8. A briefcase or traveling case can be more than sufficient for tucking away one's necessary amount of catheter supplies and accessories, especially for the businessman or woman who may be frequently on the go for their jobs. If you often have to utilize airports for your travel, just remember the TSA's 3-1-1 rule for carry-on luggage. If you carrying a separate lubricant pack or tube, it is safe to bring aboard the airplane as long as it is 3.4 ounces or less in volume. It must fit in a quart-sized clear plastic zip-top baggie. If you're scheduled for a longer trip, such as a vacation or longer business trip away from home, it may be best to store some supplies in your checked luggage, but keep an adequate stock on hand in case of any luggage issues or delays.

180 medical kids club drawstring bag 

9. If your child is dependable in maintaining their own self-cathing schedule, they can utilize any of of the mentioned options above -- particularly a backpack or pencil case might be a great options.But if they have limited finger or hand dexterity or any difficulty with buttons or zippers, an easy-to-open drawstring bag, such as the one that you receive when you join the 180 Medical Kids Club for free, might be preferable. It can be draped from the back of a wheelchair, be left under a desk, or it can just sit it one's lap until it's time to cath. Also, if your child has other medical supplies that don't easily fit in the mentioned carrying options, such as diapers, you might be able to arrange a time to meet and discuss options with a trusted teacher or teacher's aide at your child's school. Odds are, there might be a spare cabinet or locker where they can safely store your child's supplies until it can be discreetly retrieved for use later. 

travel ready catheters

10. Consider a catheter specifically designed both for maximum discretion and/or travel, such as a pre-lubricated compact catheter, a pocket catheter and lubrication, or a closed system (which can be utilized for sterile intermittent catheterization even when there might not be immediate access to toilets). Depending upon what your insurance plan covers, you might even be eligible to get catheters that include insertion supplies such as antiseptic wipes and gloves to further reduce your risk of UTIs when catheterizing in public restrooms.

When considering the right way to discreetly carry your supplies, be sure to keep your catheter inside its sterile packaging at all times until you are ready to use it to self-cath. This will help you to minimize your risk of infection. 

We understand that there are individual needs and preferences that will influence which solution might work best for your needs. Consider all the options that might best meet your requirements.

180 Medical makes it a point to train our staff well, so you can feel confidence when you contact us to discuss your catheter options. We offer instructional materials and will treat your needs as seriously as if you were a member of our own family. We also have a few employees on staff who have personal experience both with adjusting to life in a wheelchair and with using a catheter daily. Give us a call today to talk to one of our friendly, trained specialists at 1-877-688-2729 during business hours.
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About the Author:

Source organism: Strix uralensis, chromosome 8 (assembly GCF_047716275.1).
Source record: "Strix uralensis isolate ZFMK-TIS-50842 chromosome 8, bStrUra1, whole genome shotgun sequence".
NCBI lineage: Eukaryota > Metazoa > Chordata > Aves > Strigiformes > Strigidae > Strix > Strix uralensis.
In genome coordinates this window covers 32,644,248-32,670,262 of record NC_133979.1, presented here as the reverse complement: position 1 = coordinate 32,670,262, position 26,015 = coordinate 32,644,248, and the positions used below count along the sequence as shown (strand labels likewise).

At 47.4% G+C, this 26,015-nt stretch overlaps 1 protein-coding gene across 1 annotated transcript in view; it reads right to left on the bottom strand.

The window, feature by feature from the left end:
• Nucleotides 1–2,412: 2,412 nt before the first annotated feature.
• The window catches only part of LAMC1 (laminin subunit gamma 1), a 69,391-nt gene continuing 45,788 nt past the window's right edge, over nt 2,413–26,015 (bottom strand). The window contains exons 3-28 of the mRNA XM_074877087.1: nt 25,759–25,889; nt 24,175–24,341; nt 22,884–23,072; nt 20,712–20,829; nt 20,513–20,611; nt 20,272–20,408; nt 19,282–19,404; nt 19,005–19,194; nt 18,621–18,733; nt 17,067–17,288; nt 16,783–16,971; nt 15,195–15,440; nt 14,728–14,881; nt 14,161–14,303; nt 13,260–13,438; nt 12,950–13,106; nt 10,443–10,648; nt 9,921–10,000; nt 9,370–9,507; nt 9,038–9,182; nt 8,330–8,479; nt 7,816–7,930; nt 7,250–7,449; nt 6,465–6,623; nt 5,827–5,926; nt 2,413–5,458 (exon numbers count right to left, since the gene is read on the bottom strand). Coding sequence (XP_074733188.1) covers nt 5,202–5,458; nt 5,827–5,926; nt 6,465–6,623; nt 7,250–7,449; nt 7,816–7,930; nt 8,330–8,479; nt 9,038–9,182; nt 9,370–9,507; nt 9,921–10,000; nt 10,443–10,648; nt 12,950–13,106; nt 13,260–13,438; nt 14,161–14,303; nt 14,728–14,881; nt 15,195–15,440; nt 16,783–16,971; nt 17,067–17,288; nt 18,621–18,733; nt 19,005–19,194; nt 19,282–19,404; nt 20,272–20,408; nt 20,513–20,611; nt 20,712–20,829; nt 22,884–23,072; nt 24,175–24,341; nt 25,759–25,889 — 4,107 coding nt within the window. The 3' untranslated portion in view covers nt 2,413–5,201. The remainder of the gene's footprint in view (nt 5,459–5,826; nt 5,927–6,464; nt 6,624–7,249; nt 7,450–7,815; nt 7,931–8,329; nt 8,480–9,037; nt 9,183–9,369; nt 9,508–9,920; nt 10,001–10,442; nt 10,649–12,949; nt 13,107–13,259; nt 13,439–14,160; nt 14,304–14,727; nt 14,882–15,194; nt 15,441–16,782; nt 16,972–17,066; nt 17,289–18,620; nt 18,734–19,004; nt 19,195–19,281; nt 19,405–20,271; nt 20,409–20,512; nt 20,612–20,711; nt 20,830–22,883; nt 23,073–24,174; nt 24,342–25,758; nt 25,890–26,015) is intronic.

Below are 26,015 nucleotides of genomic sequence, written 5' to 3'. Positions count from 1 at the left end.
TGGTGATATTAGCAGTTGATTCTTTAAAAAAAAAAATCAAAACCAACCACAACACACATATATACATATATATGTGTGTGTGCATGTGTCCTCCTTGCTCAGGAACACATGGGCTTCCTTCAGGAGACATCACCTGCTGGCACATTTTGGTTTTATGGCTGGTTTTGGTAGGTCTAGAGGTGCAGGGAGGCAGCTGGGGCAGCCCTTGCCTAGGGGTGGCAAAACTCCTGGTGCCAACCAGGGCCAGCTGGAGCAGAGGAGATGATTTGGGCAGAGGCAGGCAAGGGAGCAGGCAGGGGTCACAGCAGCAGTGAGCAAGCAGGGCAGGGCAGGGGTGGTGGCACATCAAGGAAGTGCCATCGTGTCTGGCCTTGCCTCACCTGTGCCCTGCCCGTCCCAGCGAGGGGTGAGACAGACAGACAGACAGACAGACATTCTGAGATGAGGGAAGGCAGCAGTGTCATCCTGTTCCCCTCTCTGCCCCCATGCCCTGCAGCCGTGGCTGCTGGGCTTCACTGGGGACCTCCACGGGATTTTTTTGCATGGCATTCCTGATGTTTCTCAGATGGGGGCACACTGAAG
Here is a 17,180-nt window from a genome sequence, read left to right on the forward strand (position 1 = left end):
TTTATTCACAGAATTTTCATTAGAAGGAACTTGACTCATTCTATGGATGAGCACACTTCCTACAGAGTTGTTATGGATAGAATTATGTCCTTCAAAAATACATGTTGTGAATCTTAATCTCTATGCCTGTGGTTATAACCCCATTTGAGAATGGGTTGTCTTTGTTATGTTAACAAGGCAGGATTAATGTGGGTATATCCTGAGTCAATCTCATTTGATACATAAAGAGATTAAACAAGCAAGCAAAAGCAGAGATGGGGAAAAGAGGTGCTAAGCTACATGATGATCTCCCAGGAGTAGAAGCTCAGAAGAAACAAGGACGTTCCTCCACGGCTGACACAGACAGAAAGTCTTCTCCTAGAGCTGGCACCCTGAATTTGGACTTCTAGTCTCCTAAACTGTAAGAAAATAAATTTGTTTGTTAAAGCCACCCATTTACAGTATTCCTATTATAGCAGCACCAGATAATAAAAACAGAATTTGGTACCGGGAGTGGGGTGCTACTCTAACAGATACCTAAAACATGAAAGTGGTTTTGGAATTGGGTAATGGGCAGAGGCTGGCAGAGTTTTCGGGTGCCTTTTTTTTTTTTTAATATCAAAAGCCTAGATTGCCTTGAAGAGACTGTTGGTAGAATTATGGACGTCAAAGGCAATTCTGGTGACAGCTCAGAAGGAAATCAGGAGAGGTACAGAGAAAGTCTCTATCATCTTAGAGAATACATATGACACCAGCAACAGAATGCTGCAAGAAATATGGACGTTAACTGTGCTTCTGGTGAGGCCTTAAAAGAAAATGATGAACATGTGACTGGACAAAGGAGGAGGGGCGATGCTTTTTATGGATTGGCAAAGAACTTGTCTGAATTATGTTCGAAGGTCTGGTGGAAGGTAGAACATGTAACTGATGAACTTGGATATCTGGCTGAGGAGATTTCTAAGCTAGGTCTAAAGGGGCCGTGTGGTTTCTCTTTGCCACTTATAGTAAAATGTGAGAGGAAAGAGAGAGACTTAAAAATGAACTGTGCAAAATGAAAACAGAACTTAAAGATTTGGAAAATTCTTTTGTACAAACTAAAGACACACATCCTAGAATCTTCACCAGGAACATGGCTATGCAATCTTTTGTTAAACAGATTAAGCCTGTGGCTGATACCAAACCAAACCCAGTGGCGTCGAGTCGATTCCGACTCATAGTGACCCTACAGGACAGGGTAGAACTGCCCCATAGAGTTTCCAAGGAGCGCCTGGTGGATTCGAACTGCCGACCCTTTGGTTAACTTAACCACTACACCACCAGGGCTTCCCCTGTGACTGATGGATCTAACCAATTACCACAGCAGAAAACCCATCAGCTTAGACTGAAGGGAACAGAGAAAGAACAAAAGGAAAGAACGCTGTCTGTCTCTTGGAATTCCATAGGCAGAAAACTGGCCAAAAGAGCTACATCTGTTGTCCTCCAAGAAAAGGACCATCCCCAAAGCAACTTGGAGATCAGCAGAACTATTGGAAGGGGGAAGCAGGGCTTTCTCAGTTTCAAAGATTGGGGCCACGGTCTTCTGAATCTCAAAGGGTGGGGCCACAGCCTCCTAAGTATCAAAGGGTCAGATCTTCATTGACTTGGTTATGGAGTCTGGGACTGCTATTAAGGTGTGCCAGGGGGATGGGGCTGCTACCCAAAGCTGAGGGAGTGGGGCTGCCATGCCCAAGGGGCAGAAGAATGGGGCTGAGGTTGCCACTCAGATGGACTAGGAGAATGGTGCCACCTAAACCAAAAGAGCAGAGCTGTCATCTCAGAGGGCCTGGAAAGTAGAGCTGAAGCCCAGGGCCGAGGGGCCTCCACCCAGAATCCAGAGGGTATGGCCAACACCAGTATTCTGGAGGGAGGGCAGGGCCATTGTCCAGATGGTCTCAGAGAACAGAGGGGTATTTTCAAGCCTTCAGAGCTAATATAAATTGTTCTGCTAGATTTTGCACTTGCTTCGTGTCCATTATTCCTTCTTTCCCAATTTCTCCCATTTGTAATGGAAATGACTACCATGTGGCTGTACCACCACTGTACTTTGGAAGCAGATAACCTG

Jessica has worked for 180 Medical for 7 years. Her current job title is Purchasing & Marketing Coordinator. Her favorite things about 180 Medical are her great co-workers and getting to work for such a fun, caring company. She loves writing, playing music, creating art, and spending quality time with her dogs, friends, & family.

Tips for Providing Support for Your Child Who Requires Self-Catheterization

by Jessica July 28 2016 09:45
tips for helping your child self cath

Being told that you have to catheterize in order to empty your bladder can be a scary thing to hear at any age, but a child can especially take this hard. He or she may feel different than other children, or they might feel they are alone in their specific condition. Whether your child experienced a traumatic event that damaged their spinal cord or has always had issues since birth due to a condition like spina bifida, the important thing is that they get as much support as possible. Let them know that there are many other kids all over the world who use catheters every day. If your child requires self-catheterization to empty their bladder, there are ways to help ensure their comfort, safety, and future independence. 

Helping Your Child Self-Cath

child in wheelchair Get Informed About Self-Cathing: Before you can provide help to your child, you must be able to have the information to offer guidance. Therefore, you should obviously do plenty of research. This starts with your doctor and nurse to discuss the various types of catheters, how to catheterize, basic hygiene when self-cathing, adverse effects to avoid, and other concerns that you might have. Your child's healthcare professional will want to speak with you and your child before he or she recommends self-catheterization to make sure your child is able to cath on their own too. In addition to your doctor, there are many other resources out there that you may want to utilize. We have our own 180 Medical Kids Club, which was established to help children and their parents adjust to this new way of life. 

Be Patient and Ready to Adapt: Understand that it might take some time for your child to get used to self-cathing. The amount of time will depend on their age and level of independence. It's important to provide positive instruction and allow your child ample time to complete the task. Remember that practice makes perfect, and your child may not master it immediately.